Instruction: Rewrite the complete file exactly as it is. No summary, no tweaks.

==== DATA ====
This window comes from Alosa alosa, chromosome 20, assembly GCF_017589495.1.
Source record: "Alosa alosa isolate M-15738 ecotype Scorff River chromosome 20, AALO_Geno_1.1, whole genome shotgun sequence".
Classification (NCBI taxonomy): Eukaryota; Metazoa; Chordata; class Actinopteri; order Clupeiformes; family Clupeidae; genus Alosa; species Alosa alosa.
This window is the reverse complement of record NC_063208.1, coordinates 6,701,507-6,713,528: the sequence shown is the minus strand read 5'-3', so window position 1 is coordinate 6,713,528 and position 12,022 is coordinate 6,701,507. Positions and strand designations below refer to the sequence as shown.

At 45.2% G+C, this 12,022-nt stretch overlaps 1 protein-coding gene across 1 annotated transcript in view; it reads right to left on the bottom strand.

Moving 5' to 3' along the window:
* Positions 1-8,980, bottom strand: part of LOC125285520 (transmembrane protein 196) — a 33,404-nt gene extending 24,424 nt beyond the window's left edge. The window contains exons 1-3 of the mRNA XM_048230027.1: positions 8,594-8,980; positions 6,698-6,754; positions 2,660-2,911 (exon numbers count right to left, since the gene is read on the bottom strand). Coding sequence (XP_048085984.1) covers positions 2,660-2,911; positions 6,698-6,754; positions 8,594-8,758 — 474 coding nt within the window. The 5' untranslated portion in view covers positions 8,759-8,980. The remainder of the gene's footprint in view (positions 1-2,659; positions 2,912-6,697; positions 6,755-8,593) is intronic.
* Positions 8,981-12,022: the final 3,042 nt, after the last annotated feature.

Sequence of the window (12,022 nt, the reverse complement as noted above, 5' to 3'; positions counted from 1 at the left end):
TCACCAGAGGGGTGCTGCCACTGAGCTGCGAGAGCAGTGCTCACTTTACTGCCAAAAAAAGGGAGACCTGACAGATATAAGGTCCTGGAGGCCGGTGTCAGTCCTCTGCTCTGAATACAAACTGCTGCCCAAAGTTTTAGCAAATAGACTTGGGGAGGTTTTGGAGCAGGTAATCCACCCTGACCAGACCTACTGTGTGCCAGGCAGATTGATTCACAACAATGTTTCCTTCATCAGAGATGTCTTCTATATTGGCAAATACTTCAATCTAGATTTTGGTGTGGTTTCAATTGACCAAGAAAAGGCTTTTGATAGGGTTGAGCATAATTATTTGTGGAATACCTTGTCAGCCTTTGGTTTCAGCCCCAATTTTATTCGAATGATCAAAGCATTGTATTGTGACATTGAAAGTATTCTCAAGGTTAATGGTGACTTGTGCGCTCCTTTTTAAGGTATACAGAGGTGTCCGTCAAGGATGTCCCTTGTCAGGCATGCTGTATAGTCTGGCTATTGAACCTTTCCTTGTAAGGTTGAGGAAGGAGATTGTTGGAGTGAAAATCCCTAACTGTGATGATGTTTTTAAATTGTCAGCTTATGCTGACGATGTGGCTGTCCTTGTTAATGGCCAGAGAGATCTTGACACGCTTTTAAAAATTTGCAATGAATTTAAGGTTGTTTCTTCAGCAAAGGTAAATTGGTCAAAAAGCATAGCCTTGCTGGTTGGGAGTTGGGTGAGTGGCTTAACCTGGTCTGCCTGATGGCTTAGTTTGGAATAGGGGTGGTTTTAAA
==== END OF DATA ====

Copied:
This window comes from Alosa alosa, chromosome 20, assembly GCF_017589495.1.
Source record: "Alosa alosa isolate M-15738 ecotype Scorff River chromosome 20, AALO_Geno_1.1, whole genome shotgun sequence".
Classification (NCBI taxonomy): Eukaryota; Metazoa; Chordata; class Actinopteri; order Clupeiformes; family Clupeidae; genus Alosa; species Alosa alosa.
This window is the reverse complement of record NC_063208.1, coordinates 6,701,507-6,713,528: the sequence shown is the minus strand read 5'-3', so window position 1 is coordinate 6,713,528 and position 12,022 is coordinate 6,701,507. Positions and strand designations below refer to the sequence as shown.

At 45.2% G+C, this 12,022-nt stretch overlaps 1 protein-coding gene across 1 annotated transcript in view; it reads right to left on the bottom strand.

Moving 5' to 3' along the window:
* Positions 1-8,980, bottom strand: part of LOC125285520 (transmembrane protein 196) — a 33,404-nt gene extending 24,424 nt beyond the window's left edge. The window contains exons 1-3 of the mRNA XM_048230027.1: positions 8,594-8,980; positions 6,698-6,754; positions 2,660-2,911 (exon numbers count right to left, since the gene is read on the bottom strand). Coding sequence (XP_048085984.1) covers positions 2,660-2,911; positions 6,698-6,754; positions 8,594-8,758 — 474 coding nt within the window. The 5' untranslated portion in view covers positions 8,759-8,980. The remainder of the gene's footprint in view (positions 1-2,659; positions 2,912-6,697; positions 6,755-8,593) is intronic.
* Positions 8,981-12,022: the final 3,042 nt, after the last annotated feature.

Sequence of the window (12,022 nt, the reverse complement as noted above, 5' to 3'; positions counted from 1 at the left end):
TCACCAGAGGGGTGCTGCCACTGAGCTGCGAGAGCAGTGCTCACTTTACTGCCAAAAAAAGGGAGACCTGACAGATATAAGGTCCTGGAGGCCGGTGTCAGTCCTCTGCTCTGAATACAAACTGCTGCCCAAAGTTTTAGCAAATAGACTTGGGGAGGTTTTGGAGCAGGTAATCCACCCTGACCAGACCTACTGTGTGCCAGGCAGATTGATTCACAACAATGTTTCCTTCATCAGAGATGTCTTCTATATTGGCAAATACTTCAATCTAGATTTTGGTGTGGTTTCAATTGACCAAGAAAAGGCTTTTGATAGGGTTGAGCATAATTATTTGTGGAATACCTTGTCAGCCTTTGGTTTCAGCCCCAATTTTATTCGAATGATCAAAGCATTGTATTGTGACATTGAAAGTATTCTCAAGGTTAATGGTGACTTGTGCGCTCCTTTTTAAGGTATACAGAGGTGTCCGTCAAGGATGTCCCTTGTCAGGCATGCTGTATAGTCTGGCTATTGAACCTTTCCTTGTAAGGTTGAGGAAGGAGATTGTTGGAGTGAAAATCCCTAACTGTGATGATGTTTTTAAATTGTCAGCTTATGCTGACGATGTGGCTGTCCTTGTTAATGGCCAGAGAGATCTTGACACGCTTTTAAAAATTTGCAATGAATTTAAGGTTGTTTCTTCAGCAAAGGTAAATTGGTCAAAAAGCATAGCCTTGCTGGTTGGGAGTTGGGTGAGTGGCTTAACCTGGTCTGCCTGATGGCTTAGTTTGGAATAGGGGTGGTTTTAAA